Last Updated: Jan 8th, 2015 - 07:42:25

Church serves up holiday dinner, spirit to soldiers
By Caitlin Davis, Senior Staff Writer
Dec 3, 2012, 14:10

photo by Caitlin Davis Youth Group member Keith Brown shares a joke with soldiers.

As the 100 soldiers from Fort Lee filed into the room at First Baptist Church in Disputanta, their faces lit up. The church was serving up a holiday meal for them during an event organizers hoped would also give them some holiday cheer.

Donna Williams and Juanita Tayborn, with the Youth Ministry at First Baptist, helped put together Saturday’s Honoring One Hundred Servicemen holiday social, wanted to teach the church’s youngest members how to reach out to their community.

“Every December, we try to do something with the children to show them how to share in the holiday season,” Williams said.

Tayborn said the youth look forward to events like the one on Saturday and have found happiness in giving to others in the community, soldiers and senior citizens alike.

“If we give when we’re young, as we get older it’s a habit,” Tayborn said. “It’s a habit so you never stop doing it.”

In the past, the church has reached out to seniors and other children, but this year, soldiers seemed like a perfect choice, Tayborn said.

“We have a lot of military members in our church, lot of retirees,” Tayborn said. “It’s a way to give to some of our brothers.”

The evening opened up with songs and words of worship for the visiting AIT soldiers.

The soldiers got into the spirit, standing up and clapping along during one song, performed by the Youth Choir.

Joseph Bryant III, from First Baptist, told the soldiers that as a retired Army man himself, he understood the feeling of being away from home during the holidays.

“There are a lot of us here that used to be in the military and be a long way from home,” Bryant said. “You don’t get mom or grandmother’s cooking. We are hoping you have a good time and relax a little bit.”

And relax is exactly what the soldiers were able to do as members of the church waited on them.

“And we’re going to serve them. There will be no lines tonight,” Williams said.  “They stand in lines all the time. We want to serve them.”

Although he enjoyed the home cooked stuffing, turkey, roast beef, ham, green beans and mac n’ cheese. SSG Whitmore said the night was also a chance for soldiers to reconnect with their spiritual roots, which Whitmore said is essential to the composition of a soldier, both on and off the battlefield.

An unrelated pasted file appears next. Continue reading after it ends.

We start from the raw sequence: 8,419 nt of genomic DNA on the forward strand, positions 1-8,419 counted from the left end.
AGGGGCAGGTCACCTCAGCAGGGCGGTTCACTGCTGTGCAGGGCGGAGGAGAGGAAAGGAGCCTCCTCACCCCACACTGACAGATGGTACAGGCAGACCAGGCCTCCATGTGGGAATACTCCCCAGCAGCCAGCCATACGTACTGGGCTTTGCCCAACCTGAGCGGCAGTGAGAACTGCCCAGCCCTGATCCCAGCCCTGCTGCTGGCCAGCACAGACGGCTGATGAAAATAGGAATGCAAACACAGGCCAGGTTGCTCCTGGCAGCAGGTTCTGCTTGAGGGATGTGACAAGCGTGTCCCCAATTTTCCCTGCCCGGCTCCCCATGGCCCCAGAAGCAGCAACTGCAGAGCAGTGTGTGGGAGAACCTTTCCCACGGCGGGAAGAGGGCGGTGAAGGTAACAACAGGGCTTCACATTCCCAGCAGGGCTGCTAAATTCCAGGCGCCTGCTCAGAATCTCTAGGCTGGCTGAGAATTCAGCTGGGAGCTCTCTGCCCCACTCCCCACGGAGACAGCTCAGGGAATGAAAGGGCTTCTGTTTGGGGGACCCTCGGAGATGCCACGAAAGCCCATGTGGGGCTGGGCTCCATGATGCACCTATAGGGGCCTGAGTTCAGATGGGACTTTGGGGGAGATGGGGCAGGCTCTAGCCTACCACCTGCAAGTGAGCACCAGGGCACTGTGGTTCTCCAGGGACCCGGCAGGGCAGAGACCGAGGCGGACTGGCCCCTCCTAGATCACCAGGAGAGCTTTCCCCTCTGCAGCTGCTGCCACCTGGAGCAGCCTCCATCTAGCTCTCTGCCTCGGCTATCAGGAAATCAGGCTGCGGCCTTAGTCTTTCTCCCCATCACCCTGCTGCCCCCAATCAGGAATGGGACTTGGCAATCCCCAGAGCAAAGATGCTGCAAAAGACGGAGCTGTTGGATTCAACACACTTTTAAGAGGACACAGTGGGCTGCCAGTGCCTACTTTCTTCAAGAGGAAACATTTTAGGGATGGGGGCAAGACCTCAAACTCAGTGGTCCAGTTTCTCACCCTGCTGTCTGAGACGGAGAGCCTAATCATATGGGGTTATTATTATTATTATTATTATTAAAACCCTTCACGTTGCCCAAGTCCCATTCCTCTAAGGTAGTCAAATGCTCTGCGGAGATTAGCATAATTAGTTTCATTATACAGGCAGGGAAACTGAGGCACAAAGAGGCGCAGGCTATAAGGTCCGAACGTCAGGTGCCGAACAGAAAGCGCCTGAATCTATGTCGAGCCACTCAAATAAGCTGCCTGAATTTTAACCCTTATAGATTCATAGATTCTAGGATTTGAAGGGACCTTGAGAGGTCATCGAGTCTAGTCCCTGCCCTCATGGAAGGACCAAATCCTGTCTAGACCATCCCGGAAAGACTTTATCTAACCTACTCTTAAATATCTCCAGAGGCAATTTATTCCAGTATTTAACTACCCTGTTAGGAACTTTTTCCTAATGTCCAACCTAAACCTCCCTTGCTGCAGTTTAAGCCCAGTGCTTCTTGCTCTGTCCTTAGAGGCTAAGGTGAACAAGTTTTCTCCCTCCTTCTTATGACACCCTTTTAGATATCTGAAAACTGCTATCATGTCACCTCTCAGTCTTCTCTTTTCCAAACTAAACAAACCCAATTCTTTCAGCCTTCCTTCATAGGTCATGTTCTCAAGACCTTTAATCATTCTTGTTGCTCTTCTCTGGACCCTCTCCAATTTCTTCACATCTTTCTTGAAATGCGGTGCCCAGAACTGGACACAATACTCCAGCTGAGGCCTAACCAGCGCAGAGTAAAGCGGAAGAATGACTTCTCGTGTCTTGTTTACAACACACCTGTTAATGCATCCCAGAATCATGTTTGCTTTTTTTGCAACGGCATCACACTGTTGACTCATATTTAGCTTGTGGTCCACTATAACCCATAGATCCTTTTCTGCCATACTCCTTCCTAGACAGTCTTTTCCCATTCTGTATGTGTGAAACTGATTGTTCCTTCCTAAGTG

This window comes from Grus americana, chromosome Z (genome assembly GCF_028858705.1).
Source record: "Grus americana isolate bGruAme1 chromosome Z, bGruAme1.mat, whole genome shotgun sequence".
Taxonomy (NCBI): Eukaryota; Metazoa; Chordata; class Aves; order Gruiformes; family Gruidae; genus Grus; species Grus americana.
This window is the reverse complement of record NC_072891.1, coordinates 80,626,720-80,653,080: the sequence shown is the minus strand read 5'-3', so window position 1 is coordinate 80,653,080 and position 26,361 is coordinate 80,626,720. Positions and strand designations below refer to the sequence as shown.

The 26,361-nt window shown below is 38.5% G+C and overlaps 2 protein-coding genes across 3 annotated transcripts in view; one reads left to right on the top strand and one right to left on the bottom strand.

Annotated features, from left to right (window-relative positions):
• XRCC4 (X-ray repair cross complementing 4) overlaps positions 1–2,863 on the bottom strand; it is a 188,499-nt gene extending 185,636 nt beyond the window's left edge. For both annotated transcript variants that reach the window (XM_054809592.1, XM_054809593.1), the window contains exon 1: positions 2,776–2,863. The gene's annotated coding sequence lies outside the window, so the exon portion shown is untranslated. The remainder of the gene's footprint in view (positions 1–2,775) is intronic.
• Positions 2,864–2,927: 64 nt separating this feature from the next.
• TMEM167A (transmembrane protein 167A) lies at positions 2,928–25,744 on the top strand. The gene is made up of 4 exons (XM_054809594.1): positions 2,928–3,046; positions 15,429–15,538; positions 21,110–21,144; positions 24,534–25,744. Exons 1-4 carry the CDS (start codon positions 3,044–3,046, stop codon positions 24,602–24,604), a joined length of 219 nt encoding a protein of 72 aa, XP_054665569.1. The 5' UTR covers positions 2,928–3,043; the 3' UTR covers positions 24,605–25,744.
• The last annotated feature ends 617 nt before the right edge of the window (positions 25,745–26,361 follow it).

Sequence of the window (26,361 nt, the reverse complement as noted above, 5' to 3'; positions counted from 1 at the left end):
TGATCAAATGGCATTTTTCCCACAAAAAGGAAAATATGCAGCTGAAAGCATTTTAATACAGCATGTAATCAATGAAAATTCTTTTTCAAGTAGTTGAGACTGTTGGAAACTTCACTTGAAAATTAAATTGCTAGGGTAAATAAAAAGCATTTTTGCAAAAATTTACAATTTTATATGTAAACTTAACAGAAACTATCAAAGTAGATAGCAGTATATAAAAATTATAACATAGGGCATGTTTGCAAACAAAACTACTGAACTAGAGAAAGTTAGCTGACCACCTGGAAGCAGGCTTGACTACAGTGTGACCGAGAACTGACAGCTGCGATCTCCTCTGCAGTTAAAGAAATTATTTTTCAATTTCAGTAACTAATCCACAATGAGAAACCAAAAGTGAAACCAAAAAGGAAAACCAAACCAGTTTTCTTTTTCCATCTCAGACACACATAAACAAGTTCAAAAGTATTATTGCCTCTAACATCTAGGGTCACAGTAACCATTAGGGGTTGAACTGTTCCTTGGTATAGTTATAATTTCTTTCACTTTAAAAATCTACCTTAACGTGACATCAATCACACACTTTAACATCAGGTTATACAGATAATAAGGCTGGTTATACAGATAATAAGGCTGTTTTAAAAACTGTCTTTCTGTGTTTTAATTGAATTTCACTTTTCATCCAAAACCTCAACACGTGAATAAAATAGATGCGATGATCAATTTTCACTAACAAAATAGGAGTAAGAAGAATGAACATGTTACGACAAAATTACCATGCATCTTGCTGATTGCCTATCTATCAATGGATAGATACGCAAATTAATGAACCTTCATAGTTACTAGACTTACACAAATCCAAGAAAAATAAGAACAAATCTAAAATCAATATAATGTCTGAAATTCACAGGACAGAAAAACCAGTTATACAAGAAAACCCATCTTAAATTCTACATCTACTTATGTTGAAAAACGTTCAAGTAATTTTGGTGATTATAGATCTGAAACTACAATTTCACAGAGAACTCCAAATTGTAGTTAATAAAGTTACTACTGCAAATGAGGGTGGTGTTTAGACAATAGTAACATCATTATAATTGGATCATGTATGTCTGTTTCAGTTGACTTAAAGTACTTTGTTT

“There are questions that soldiers have that maybe their battle buddies don’t know the answers to, or maybe they don’t want to talk to someone about it,” Whitmore said. “But it always helps to know that God is here for us and he knows our calling better than we do. A lot of people don’t know their calling, but he does.”

Whitmore said the dinner gave many soldiers a taste of home, which was important for them to keep their minds focused and alert.

“Some soldiers when they come here their mind is on home,” Whitmore said. “They miss it so much it may keep them from performing to their standards because they are thinking about home when they should be thinking about their training and job performance.”

Specialist Michael Jones said he was looking forward to visiting his home in Indianapolis, where his mom was decorating the house and getting ready for his arrival.

Jones said that the food didn’t distract him from the real purpose of the the night.

“This is very special,” Jones said. “I haven’t been to church and I have been feeling kind of bad. He has helped me through things. I don’t go to church. I tend to use that time for myself. It’s nice to go somewhere where he is instead of Him having to come to me to me for a change.”

Whitmore was pleased to see the soldiers not only enjoying the meal, but enjoying fellowship with one another

The holiday spirit of giving had captured Keith Brown, a member of the Youth Group who served the soldiers. Brown said he talked with the soldiers, who told him to stay in school, follow his dreams of one day becoming a veterinarian or playing in the NFL and to respect his elders.

Brown said the event was helping him learn to give back to the community and to help him learn how to be more generous.

“It’s great and fun, because we are helping people,” Brown said. “They helped this country and nation and are helping us. It’s an honor to do what they do.”

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